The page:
- Set the agenda a couple of days in advance so that people come prepared
- Ask those who always arrive early (so annoying) to set up the meeting or the day. Hopefully, they will be more considerate next time
- Ask for suggestions for agenda before the meeting
- Logistics – make sure everyone knows where the meeting is and how to get into the room/building
- Do not forget the health and safety arrangements especially if you are in a safety meeting. It’s very bad form to forget this! Learn where the welfare, restaurant and fire exit and muster points are before people arrive.
- Ask everyone to set their mobile phones and tablets to ‘stun’ or buzz so that there are least interruptions
- Agree how you will all behave and the focus of the meeting (the Terms of Reference in more formal meetings)
- If some one arrives late to ask a colleague to update them in the break, it’s so annoying when everyone has to have a rerun for the late arriver
- Set up and arrange the information technology (IT) well in advance of the meeting. How many times have you had to put a meeting on hold as you search for a password or try to get a presentation to work?
- Arrange refreshments or tell people to bring their own food and drinks
- For group work, arrange break out areas to discuss issues privately
- Warn participants via the agenda that you only have x time to spend on an issue, have a timekeeper and put important issues first on agenda in case you run out of time
- Use an icebreaker – see my current favourites here:
- If there is a known troublemaker take them aside and discuss the situation before the meeting. Ask them to behave in the meeting – personal issues should be moved outside of meeting too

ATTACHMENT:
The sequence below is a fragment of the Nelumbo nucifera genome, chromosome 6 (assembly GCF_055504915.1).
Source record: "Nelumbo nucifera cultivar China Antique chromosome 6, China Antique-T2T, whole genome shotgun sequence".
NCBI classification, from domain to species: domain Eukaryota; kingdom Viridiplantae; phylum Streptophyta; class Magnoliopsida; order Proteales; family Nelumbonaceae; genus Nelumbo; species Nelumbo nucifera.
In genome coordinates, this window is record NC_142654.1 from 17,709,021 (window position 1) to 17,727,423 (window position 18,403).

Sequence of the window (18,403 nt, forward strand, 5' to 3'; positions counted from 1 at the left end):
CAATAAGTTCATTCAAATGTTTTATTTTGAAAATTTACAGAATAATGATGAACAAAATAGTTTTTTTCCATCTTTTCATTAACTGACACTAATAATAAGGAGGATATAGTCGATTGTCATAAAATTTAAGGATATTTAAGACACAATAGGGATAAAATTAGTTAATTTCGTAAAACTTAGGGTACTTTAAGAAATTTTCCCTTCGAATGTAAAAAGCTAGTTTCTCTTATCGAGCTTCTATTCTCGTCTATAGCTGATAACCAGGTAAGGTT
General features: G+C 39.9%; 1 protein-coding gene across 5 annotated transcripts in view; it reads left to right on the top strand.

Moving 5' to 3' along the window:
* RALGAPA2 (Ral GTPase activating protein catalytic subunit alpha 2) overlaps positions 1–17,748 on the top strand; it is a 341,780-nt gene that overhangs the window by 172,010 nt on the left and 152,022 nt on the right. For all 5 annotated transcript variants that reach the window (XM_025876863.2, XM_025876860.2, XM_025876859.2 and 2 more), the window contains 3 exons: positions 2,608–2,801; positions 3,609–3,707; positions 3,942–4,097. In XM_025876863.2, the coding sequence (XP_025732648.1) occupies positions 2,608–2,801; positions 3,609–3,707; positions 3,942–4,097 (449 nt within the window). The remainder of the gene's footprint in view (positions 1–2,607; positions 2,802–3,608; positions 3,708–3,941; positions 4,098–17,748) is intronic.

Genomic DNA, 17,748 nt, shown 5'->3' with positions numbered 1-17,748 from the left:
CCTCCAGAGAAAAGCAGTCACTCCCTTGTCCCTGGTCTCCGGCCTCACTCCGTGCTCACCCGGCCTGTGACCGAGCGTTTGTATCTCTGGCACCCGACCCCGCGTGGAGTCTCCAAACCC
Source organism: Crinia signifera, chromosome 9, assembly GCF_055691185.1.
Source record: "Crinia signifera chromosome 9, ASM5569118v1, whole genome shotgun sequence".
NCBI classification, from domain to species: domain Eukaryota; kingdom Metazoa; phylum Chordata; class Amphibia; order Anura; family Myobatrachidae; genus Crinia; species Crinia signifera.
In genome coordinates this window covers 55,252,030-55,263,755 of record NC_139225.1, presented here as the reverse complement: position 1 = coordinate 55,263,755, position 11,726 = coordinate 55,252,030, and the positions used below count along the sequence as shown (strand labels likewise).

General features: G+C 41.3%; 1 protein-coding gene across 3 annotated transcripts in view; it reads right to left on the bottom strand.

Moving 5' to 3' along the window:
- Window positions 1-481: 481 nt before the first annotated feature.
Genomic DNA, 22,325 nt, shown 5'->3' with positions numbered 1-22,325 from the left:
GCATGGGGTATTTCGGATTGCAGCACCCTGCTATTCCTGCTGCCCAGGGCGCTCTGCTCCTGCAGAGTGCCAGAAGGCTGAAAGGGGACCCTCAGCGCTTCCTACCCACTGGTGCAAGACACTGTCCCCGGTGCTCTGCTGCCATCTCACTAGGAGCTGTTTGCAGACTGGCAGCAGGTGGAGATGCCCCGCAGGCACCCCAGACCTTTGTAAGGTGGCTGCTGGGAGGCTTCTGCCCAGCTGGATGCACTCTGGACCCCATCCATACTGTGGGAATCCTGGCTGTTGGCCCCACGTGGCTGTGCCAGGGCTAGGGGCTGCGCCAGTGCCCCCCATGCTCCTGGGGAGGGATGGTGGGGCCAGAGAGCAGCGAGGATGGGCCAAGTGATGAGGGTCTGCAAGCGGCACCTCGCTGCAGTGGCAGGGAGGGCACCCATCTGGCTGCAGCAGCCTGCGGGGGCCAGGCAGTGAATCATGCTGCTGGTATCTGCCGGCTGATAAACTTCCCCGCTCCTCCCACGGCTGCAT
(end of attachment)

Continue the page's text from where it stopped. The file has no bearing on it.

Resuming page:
- Nominate different team members to talk about subjects – try not to dominate
- Find out the wi-fi password for attendees and display for users (so often there are upper case and numbers involved) so there is no confusion.
- Vary the meeting rooms if possible
- Vary the topics on the agenda so that there is a variety of subjects
- Use an interactive style, group work, questions, quizzes – don’t do all the talking yourself
- Prior to breaking up the meeting ask participants what they are going to do differently or change in behaviour because of this meeting
- Do not take long minutes – just jot down the action points with name and date of completion
- Ask group members for help clearing the room before leaving (otherwise I did it all)
- At the end of the meeting ask each participant if they have questions or comments
- Arrange the date of the next meeting before leaving
The meeting with contractors went well (if you have managed to stay with me this long). The biggest help is always the terms of reference, the agenda and the icebreakers which set the tone for the meeting and gave us a shared starting point.
Share your meeting experiences, either terribly wrong or brilliantly right in the comments box.